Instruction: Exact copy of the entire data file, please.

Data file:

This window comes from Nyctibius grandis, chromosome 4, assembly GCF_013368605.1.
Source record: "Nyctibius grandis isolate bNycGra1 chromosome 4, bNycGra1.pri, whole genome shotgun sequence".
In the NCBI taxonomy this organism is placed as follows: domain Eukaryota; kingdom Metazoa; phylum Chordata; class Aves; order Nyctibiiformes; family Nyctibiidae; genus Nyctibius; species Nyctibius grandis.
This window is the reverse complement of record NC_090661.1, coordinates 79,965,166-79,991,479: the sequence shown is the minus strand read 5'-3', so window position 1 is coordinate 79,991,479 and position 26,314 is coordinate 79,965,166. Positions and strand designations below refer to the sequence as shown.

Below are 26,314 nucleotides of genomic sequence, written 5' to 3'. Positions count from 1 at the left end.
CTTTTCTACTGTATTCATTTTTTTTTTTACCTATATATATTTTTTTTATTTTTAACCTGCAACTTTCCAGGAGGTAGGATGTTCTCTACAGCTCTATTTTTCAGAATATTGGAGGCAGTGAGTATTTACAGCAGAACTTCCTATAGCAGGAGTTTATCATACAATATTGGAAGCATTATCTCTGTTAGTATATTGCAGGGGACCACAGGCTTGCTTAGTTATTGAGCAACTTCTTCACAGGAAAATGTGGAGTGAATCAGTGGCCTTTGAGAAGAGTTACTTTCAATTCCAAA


This window comes from Nyctibius grandis, chromosome 4, assembly GCF_013368605.1.
Source record: "Nyctibius grandis isolate bNycGra1 chromosome 4, bNycGra1.pri, whole genome shotgun sequence".
In the NCBI taxonomy this organism is placed as follows: domain Eukaryota; kingdom Metazoa; phylum Chordata; class Aves; order Nyctibiiformes; family Nyctibiidae; genus Nyctibius; species Nyctibius grandis.
This window is the reverse complement of record NC_090661.1, coordinates 79,965,166-79,991,479: the sequence shown is the minus strand read 5'-3', so window position 1 is coordinate 79,991,479 and position 26,314 is coordinate 79,965,166. Positions and strand designations below refer to the sequence as shown.

Below are 26,314 nucleotides of genomic sequence, written 5' to 3'. Positions count from 1 at the left end.
CTTTTCTACTGTATTCATTTTTTTTTTTACCTATATATATTTTTTTTATTTTTAACCTGCAACTTTCCAGGAGGTAGGATGTTCTCTACAGCTCTATTTTTCAGAATATTGGAGGCAGTGAGTATTTACAGCAGAACTTCCTATAGCAGGAGTTTATCATACAATATTGGAAGCATTATCTCTGTTAGTATATTGCAGGGGACCACAGGCTTGCTTAGTTATTGAGCAACTTCTTCACAGGAAAATGTGGAGTGAATCAGTGGCCTTTGAGAAGAGTTACTTTCAATTCCAAA